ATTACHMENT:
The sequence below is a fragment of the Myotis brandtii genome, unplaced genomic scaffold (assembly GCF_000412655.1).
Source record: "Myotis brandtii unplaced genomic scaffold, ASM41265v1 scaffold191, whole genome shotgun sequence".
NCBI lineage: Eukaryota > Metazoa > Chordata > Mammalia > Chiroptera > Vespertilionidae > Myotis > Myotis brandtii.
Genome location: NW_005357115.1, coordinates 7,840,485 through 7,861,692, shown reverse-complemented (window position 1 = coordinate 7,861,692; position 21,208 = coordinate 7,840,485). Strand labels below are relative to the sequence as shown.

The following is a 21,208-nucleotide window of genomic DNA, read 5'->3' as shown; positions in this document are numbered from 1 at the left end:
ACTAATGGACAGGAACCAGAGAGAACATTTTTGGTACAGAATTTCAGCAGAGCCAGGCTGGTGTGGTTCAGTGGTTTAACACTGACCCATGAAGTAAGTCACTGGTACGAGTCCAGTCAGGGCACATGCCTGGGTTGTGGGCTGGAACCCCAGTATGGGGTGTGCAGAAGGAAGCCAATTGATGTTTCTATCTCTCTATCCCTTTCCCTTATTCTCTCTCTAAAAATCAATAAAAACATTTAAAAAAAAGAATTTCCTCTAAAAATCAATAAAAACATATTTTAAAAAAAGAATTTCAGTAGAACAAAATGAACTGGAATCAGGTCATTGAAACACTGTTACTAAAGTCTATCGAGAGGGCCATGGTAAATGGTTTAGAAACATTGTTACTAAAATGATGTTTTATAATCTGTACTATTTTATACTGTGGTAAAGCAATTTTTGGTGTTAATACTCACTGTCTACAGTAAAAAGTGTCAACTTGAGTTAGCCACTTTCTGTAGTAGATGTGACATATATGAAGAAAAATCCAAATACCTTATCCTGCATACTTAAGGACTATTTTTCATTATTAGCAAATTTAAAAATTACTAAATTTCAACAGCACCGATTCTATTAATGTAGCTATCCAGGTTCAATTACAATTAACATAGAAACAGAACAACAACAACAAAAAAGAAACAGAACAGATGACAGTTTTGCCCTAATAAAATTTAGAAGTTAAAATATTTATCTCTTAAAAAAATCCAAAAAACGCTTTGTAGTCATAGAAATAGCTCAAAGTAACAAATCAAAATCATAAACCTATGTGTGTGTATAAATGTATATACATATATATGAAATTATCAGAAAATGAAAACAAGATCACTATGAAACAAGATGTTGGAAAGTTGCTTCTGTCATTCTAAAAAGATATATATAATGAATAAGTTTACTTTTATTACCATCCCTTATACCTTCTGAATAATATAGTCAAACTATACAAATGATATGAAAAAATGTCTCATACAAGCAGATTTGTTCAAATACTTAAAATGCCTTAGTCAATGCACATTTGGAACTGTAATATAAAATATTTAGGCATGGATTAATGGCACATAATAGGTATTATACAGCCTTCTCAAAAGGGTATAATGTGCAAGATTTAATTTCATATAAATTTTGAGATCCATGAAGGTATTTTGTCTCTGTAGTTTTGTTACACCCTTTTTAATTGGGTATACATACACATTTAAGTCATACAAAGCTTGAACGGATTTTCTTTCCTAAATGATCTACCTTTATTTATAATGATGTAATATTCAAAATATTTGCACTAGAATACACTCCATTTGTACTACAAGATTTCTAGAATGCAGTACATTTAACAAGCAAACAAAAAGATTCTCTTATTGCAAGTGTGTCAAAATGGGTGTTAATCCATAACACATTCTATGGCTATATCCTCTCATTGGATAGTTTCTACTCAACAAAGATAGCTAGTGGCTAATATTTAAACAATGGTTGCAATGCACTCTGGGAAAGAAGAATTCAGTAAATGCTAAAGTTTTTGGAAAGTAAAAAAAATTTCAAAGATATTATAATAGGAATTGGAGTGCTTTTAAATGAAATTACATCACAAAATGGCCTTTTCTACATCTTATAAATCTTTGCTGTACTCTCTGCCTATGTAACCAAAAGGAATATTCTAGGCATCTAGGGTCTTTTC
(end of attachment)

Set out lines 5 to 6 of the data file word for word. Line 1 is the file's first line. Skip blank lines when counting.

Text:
The following is a 21,208-nucleotide window of genomic DNA, read 5'->3' as shown; positions in this document are numbered from 1 at the left end:
ACTAATGGACAGGAACCAGAGAGAACATTTTTGGTACAGAATTTCAGCAGAGCCAGGCTGGTGTGGTTCAGTGGTTTAACACTGACCCATGAAGTAAGTCACTGGTACGAGTCCAGTCAGGGCACATGCCTGGGTTGTGGGCTGGAACCCCAGTATGGGGTGTGCAGAAGGAAGCCAATTGATGTTTCTATCTCTCTATCCCTTTCCCTTATTCTCTCTCTAAAAATCAATAAAAACATTTAAAAAAAAGAATTTCCTCTAAAAATCAATAAAAACATATTTTAAAAAAAGAATTTCAGTAGAACAAAATGAACTGGAATCAGGTCATTGAAACACTGTTACTAAAGTCTATCGAGAGGGCCATGGTAAATGGTTTAGAAACATTGTTACTAAAATGATGTTTTATAATCTGTACTATTTTATACTGTGGTAAAGCAATTTTTGGTGTTAATACTCACTGTCTACAGTAAAAAGTGTCAACTTGAGTTAGCCACTTTCTGTAGTAGATGTGACATATATGAAGAAAAATCCAAATACCTTATCCTGCATACTTAAGGACTATTTTTCATTATTAGCAAATTTAAAAATTACTAAATTTCAACAGCACCGATTCTATTAATGTAGCTATCCAGGTTCAATTACAATTAACATAGAAACAGAACAACAACAACAAAAAAGAAACAGAACAGATGACAGTTTTGCCCTAATAAAATTTAGAAGTTAAAATATTTATCTCTTAAAAAAATCCAAAAAACGCTTTGTAGTCATAGAAATAGCTCAAAGTAACAAATCAAAATCATAAACCTATGTGTGTGTATAAATGTATATACATATATATGAAATTATCAGAAAATGAAAACAAGATCACTATGAAACAAGATGTTGGAAAGTTGCTTCTGTCATTCTAAAAAGATATATATAATGAATAAGTTTACTTTTATTACCATCCCTTATACCTTCTGAATAATATAGTCAAACTATACAAATGATATGAAAAAATGTCTCATACAAGCAGATTTGTTCAAATACTTAAAATGCCTTAGTCAATGCACATTTGGAACTGTAATATAAAATATTTAGGCATGGATTAATGGCACATAATAGGTATTATACAGCCTTCTCAAAAGGGTATAATGTGCAAGATTTAATTTCATATAAATTTTGAGATCCATGAAGGTATTTTGTCTCTGTAGTTTTGTTACACCCTTTTTAATTGGGTATACATACACATTTAAGTCATACAAAGCTTGAACGGATTTTCTTTCCTAAATGATCTACCTTTATTTATAATGATGTAATATTCAAAATATTTGCACTAGAATACACTCCATTTGTACTACAAGATTTCTAGAATGCAGTACATTTAACAAGCAAACAAAAAGATTCTCTTATTGCAAGTGTGTCAAAATGGGTGTTAATCCATAACACATTCTATGGCTATATCCTCTCATTGGATAGTTTCTACTCAACAAAGATAGCTAGTGGCTAATATTTAAACAATGGTTGCAATGCACTCTGGGAAAGAAGAATTCAGTAAATGCTAAAGTTTTTGGAAAGTAAAAAAAATTTCAAAGATATTATAATAGGAATTGGAGTGCTTTTAAATGAAATTACATCACAAAATGGCCTTTTCTACATCTTATAAATCTTTGCTGTACTCTCTGCCTATGTAACCAAAAGGAATATTCTAGGCATCTAGGGTCTTTTC